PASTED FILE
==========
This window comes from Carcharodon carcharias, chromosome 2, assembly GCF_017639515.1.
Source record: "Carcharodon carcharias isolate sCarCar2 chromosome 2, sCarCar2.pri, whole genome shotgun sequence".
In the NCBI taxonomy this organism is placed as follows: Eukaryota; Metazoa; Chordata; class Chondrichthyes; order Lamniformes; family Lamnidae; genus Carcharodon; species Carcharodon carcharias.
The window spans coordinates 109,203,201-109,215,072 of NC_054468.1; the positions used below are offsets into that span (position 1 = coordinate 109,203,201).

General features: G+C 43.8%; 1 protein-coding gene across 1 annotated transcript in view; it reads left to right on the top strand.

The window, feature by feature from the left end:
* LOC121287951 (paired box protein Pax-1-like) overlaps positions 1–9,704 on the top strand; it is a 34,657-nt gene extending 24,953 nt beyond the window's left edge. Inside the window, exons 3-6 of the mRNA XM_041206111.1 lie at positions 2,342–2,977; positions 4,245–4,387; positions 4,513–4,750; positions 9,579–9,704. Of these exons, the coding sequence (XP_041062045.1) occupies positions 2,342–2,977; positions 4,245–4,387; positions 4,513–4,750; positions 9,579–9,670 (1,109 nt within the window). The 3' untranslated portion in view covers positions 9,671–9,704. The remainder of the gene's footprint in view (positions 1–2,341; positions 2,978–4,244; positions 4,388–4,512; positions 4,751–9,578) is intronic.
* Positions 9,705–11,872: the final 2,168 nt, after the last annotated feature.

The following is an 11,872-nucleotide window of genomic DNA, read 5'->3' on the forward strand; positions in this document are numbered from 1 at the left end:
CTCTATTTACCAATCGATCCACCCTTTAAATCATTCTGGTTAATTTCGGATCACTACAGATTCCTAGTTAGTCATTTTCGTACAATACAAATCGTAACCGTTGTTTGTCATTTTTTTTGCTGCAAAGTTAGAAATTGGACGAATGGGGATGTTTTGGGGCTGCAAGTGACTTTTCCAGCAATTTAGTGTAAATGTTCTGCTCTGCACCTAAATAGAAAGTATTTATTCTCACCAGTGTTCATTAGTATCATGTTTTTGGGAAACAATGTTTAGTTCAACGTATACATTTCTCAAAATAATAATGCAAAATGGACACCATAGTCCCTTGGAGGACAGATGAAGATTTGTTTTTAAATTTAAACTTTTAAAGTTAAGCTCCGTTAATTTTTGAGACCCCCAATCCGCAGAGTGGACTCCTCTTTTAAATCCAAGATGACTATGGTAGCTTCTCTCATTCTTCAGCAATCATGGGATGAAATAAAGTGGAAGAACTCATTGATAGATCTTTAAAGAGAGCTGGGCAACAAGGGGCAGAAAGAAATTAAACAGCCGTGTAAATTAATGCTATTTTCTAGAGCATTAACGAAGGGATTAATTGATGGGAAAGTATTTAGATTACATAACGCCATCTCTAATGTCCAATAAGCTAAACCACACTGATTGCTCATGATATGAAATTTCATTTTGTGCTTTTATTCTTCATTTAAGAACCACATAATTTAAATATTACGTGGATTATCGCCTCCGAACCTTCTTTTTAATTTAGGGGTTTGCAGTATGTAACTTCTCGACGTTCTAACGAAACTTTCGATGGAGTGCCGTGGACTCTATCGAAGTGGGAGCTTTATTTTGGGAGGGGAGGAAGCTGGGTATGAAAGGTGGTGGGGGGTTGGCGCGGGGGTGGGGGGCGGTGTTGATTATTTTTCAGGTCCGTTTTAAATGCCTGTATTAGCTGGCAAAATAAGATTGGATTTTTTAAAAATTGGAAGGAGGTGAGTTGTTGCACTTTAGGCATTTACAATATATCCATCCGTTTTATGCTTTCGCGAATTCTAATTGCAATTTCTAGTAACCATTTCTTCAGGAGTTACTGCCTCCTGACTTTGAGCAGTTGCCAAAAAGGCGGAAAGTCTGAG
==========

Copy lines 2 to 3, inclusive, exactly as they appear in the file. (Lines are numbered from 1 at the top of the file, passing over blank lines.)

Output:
Source record: "Carcharodon carcharias isolate sCarCar2 chromosome 2, sCarCar2.pri, whole genome shotgun sequence".
In the NCBI taxonomy this organism is placed as follows: Eukaryota; Metazoa; Chordata; class Chondrichthyes; order Lamniformes; family Lamnidae; genus Carcharodon; species Carcharodon carcharias.